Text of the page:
Faculty & Research

Dale B. Thompson

Associate Professor : Ethics and Business Law Department

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Dale Thompson provides an integrative approach between business and law. With a Ph.D. in economics and a J.D. (both from Stanford), he understands both the competitive pressures facing business and industry, and the constraints and opportunities presented by the legal environment of business. In his courses, students learn to conduct step-by-step analysis of legal disputes encountered by actual businesses, and develop an understanding and appreciation of the connections between legal principles and management of their businesses.

In his research, Thompson examines the use of governmental regulations and economic incentives to achieve policy objectives. This research includes an investigation of the appropriate scale of regulation, under the principles of federalism. He has applied his approach to such diverse subjects as environmental policies, health care, financial markets, telecommunications and immigration. His research has been published in top legal journals, including the San Diego Law Review, Akron Law Review, Buffalo Law Review, Loyola University Chicago Law Journal, Environmental Law and the William & Mary Policy Review.

In addition to his teaching and research, Thompson plays an active role in serving the University of St. Thomas community, his local community (through both his church and as a volunteer soccer and baseball coach) and the broader academy (as an officer in the Midwest Academy of Legal Studies in Business).


Academic Background

B.A., economics, Williams College
M.A., economics, Stanford University
Ph.D., economics, Stanford University
J.D., Stanford Law School

Research Specialties

  • Environmental policy and law
  • Federalism
  • Health care policy
  • Financial market regulation 

Current Research

  • Federalism & financial markets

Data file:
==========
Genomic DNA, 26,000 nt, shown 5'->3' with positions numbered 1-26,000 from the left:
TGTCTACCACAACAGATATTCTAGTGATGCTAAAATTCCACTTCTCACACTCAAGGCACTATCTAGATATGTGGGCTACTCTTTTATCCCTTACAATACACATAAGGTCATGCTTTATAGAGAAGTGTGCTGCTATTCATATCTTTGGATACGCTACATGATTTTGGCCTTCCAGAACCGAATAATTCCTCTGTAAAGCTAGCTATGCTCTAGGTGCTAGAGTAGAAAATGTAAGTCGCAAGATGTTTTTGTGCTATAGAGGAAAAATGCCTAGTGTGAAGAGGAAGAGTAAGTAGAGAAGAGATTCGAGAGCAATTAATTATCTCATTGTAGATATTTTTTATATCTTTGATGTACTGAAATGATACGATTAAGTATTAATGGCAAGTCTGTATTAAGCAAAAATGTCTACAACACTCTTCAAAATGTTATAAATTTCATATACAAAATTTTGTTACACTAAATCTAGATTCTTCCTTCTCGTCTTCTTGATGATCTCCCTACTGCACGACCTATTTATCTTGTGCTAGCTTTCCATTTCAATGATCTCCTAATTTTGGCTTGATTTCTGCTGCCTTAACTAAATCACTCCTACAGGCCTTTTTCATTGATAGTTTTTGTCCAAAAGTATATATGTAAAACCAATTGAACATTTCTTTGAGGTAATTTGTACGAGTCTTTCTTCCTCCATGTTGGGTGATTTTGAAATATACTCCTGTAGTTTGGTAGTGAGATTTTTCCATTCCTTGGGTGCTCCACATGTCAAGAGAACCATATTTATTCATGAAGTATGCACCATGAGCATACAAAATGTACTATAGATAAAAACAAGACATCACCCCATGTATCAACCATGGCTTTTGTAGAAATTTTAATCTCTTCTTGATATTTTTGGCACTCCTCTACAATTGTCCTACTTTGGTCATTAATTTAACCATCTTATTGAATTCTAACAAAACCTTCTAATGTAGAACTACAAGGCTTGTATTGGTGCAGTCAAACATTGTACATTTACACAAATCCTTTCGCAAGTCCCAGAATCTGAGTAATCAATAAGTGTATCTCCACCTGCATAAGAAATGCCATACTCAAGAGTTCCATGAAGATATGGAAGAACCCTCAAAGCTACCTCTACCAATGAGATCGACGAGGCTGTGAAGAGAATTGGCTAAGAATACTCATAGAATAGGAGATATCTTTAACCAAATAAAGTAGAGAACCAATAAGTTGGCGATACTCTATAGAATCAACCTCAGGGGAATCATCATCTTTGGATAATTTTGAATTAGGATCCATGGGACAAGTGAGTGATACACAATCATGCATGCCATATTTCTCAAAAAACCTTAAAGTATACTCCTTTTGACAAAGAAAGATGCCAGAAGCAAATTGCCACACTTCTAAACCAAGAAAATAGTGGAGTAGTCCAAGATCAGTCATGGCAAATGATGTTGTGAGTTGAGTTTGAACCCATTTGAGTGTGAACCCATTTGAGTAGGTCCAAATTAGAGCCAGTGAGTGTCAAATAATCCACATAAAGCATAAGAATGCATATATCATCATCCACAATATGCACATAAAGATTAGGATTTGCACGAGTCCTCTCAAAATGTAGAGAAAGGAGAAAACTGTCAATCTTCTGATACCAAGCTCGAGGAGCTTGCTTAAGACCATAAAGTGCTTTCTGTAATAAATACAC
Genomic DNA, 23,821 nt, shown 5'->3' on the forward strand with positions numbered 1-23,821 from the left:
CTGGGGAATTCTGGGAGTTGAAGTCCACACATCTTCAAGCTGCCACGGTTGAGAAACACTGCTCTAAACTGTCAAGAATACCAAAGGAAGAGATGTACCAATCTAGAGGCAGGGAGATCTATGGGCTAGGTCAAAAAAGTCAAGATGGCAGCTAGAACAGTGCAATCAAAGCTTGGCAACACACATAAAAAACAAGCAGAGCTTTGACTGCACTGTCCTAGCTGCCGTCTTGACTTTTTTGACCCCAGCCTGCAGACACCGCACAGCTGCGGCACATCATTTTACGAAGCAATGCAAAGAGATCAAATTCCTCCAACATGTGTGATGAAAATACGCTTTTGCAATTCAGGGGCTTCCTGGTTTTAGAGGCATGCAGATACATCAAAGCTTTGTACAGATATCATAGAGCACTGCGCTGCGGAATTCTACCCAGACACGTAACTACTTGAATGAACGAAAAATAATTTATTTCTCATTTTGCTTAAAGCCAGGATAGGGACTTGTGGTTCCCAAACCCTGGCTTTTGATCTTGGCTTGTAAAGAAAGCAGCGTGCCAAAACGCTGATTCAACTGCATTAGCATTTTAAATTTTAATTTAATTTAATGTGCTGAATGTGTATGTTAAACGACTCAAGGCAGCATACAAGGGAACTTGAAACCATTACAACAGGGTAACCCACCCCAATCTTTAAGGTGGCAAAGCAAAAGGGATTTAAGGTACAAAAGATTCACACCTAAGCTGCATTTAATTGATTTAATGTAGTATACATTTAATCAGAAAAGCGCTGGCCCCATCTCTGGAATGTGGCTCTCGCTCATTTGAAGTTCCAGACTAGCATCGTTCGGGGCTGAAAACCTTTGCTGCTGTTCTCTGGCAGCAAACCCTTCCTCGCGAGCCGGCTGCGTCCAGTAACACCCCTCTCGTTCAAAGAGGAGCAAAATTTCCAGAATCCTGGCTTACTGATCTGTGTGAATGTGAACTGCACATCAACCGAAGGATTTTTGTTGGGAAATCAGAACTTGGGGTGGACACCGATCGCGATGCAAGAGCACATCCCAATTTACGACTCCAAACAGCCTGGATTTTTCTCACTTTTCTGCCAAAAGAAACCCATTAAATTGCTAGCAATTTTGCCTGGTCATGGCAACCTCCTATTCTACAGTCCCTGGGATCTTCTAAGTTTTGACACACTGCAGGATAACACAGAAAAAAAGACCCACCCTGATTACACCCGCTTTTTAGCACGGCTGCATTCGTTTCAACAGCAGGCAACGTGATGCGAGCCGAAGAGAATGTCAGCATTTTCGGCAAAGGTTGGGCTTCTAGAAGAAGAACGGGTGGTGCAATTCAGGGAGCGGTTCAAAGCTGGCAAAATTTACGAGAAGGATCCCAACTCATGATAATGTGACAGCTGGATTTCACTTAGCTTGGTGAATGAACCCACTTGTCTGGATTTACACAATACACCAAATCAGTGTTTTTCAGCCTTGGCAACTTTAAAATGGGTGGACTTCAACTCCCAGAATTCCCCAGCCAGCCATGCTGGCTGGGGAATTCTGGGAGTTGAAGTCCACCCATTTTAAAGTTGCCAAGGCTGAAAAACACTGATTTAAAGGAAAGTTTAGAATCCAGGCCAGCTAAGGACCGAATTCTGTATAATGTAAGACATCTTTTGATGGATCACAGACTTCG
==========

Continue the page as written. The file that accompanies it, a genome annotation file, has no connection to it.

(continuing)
•  Automobile industry 

Major Works

  • "Unmistakably Clear Coercion: Finding a Balance between Judicial Review of the Spending Power and Optimal Federalism," San Diego Law Review, forthcoming.
  • "Of Rainbows and Rivers: Lessons for Telecommunications Spectrum Policy from Transitions in Property Rights and Commons in Water Law," Buffalo Law Review 54 (2006): 157.
  • "Valuing the Environment: Courts' Struggles with Natural Resource Damages," Environmental Law 32 (2002): 57.
  • Book Review of "Global Emissions Trading: Key Issues for Industrialized Countries," Natural Resources Journal 41 (2001): 755.
  • "Political Obstacles to the Implementation of Emissions Markets: Lessons from RECLAIM," Natural Resources Journal 40 (2000): 645.
  • "Beyond Benefit-Cost Analysis: Institutional Transaction Costs and the Regulation of Water Quality," Natural Resources Journal 39 (1999): 517.
  • "Immigration Policy through the Lens of Optimal Federalism," William & Mary Policy Review 2 (2011): 236.
  • "The Next Stage of Health Care Reform: Controlling Costs by Paying Health Plans Based on Health Outcomes," Akron Law Review 44:3 (2011): 727-768.
  • "Why We Need a Superfund for Hedge Funds," Mississippi Law Journal 79 (2010): 995. 
  • "Optimal Federalism across Institutions: Theory and Applications from Environmental Policies and Health Care," Loyola University Chicago Law Journal 40 (2009): 2009.